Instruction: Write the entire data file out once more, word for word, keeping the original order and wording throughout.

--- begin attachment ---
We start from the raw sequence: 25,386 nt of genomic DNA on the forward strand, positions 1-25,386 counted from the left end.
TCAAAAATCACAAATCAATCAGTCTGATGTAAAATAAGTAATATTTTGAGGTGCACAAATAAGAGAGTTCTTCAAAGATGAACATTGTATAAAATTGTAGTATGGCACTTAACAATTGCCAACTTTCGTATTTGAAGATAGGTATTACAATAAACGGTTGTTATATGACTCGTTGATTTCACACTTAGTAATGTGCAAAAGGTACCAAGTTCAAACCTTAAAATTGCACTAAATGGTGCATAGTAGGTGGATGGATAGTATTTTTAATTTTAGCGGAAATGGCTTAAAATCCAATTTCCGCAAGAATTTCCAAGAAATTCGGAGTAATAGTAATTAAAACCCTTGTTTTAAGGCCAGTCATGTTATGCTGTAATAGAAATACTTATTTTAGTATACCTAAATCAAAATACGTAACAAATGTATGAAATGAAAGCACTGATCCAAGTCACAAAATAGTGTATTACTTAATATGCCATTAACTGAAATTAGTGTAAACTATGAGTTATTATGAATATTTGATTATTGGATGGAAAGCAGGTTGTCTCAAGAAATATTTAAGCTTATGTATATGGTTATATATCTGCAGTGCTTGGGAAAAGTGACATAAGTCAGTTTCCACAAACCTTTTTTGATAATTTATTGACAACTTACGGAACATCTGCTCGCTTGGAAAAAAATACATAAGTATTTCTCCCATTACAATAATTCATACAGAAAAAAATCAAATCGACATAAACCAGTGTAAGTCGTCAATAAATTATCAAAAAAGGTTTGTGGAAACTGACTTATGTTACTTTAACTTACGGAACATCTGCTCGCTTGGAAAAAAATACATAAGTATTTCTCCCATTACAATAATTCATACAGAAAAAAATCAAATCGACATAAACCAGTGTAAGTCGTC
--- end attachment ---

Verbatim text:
We start from the raw sequence: 25,386 nt of genomic DNA on the forward strand, positions 1-25,386 counted from the left end.
TCAAAAATCACAAATCAATCAGTCTGATGTAAAATAAGTAATATTTTGAGGTGCACAAATAAGAGAGTTCTTCAAAGATGAACATTGTATAAAATTGTAGTATGGCACTTAACAATTGCCAACTTTCGTATTTGAAGATAGGTATTACAATAAACGGTTGTTATATGACTCGTTGATTTCACACTTAGTAATGTGCAAAAGGTACCAAGTTCAAACCTTAAAATTGCACTAAATGGTGCATAGTAGGTGGATGGATAGTATTTTTAATTTTAGCGGAAATGGCTTAAAATCCAATTTCCGCAAGAATTTCCAAGAAATTCGGAGTAATAGTAATTAAAACCCTTGTTTTAAGGCCAGTCATGTTATGCTGTAATAGAAATACTTATTTTAGTATACCTAAATCAAAATACGTAACAAATGTATGAAATGAAAGCACTGATCCAAGTCACAAAATAGTGTATTACTTAATATGCCATTAACTGAAATTAGTGTAAACTATGAGTTATTATGAATATTTGATTATTGGATGGAAAGCAGGTTGTCTCAAGAAATATTTAAGCTTATGTATATGGTTATATATCTGCAGTGCTTGGGAAAAGTGACATAAGTCAGTTTCCACAAACCTTTTTTGATAATTTATTGACAACTTACGGAACATCTGCTCGCTTGGAAAAAAATACATAAGTATTTCTCCCATTACAATAATTCATACAGAAAAAAATCAAATCGACATAAACCAGTGTAAGTCGTCAATAAATTATCAAAAAAGGTTTGTGGAAACTGACTTATGTTACTTTAACTTACGGAACATCTGCTCGCTTGGAAAAAAATACATAAGTATTTCTCCCATTACAATAATTCATACAGAAAAAAATCAAATCGACATAAACCAGTGTAAGTCGTC